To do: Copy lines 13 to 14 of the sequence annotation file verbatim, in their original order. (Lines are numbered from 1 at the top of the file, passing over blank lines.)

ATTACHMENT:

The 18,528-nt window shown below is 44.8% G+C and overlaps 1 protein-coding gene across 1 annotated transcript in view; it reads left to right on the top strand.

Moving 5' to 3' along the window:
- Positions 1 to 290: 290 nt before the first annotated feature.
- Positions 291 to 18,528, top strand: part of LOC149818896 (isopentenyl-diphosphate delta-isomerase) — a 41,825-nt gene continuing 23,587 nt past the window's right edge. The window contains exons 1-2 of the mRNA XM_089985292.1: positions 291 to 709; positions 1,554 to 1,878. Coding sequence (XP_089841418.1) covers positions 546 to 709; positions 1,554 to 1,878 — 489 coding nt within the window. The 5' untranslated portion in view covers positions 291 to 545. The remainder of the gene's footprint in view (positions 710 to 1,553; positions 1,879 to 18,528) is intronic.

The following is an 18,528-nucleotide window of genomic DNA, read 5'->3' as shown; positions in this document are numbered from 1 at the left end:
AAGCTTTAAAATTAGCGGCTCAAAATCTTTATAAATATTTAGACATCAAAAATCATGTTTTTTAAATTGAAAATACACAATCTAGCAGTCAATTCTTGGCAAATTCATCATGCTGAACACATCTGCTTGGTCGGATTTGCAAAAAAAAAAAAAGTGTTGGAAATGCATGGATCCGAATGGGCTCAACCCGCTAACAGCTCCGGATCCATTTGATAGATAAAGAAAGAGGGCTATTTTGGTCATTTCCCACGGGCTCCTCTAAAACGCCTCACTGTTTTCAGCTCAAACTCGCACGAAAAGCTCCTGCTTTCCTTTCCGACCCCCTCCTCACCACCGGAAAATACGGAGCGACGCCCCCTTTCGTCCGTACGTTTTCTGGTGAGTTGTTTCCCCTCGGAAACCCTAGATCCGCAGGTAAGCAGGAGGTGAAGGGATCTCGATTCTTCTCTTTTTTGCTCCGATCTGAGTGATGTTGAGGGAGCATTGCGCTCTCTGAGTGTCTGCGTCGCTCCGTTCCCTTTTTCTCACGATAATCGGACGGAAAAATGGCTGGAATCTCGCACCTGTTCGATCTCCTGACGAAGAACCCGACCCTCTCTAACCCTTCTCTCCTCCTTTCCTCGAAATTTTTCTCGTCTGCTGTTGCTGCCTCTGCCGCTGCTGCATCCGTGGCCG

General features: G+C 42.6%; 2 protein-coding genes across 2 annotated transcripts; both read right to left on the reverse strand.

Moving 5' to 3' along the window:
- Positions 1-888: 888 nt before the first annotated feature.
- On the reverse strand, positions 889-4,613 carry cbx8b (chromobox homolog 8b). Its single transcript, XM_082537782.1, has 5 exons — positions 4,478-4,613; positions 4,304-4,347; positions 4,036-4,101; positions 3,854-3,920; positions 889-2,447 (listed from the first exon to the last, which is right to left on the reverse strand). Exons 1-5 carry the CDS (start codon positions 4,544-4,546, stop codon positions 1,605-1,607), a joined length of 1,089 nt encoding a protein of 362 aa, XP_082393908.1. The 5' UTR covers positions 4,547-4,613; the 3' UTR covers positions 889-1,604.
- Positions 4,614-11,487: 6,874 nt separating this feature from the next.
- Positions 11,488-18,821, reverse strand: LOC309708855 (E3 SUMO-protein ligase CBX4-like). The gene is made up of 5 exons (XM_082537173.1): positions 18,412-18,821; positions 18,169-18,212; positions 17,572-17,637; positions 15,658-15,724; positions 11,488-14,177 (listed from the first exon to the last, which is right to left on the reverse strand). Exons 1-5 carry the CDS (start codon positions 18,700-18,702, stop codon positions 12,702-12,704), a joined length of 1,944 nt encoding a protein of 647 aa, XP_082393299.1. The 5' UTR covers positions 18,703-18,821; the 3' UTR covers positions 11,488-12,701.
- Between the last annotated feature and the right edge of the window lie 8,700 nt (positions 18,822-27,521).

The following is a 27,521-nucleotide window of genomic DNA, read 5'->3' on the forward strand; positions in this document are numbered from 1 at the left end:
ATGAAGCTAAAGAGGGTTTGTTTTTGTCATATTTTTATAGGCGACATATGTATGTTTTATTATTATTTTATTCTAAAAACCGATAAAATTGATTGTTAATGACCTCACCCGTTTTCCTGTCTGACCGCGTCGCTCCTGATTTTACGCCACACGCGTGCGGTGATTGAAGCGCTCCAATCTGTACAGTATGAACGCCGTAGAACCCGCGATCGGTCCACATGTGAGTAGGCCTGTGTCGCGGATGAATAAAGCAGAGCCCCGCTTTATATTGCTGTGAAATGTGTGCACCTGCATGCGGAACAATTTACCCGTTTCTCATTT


- Between the last annotated feature and the right edge of the window lie 8,700 nt (positions 18,822-27,521).

The following is a 27,521-nucleotide window of genomic DNA, read 5'->3' on the forward strand; positions in this document are numbered from 1 at the left end: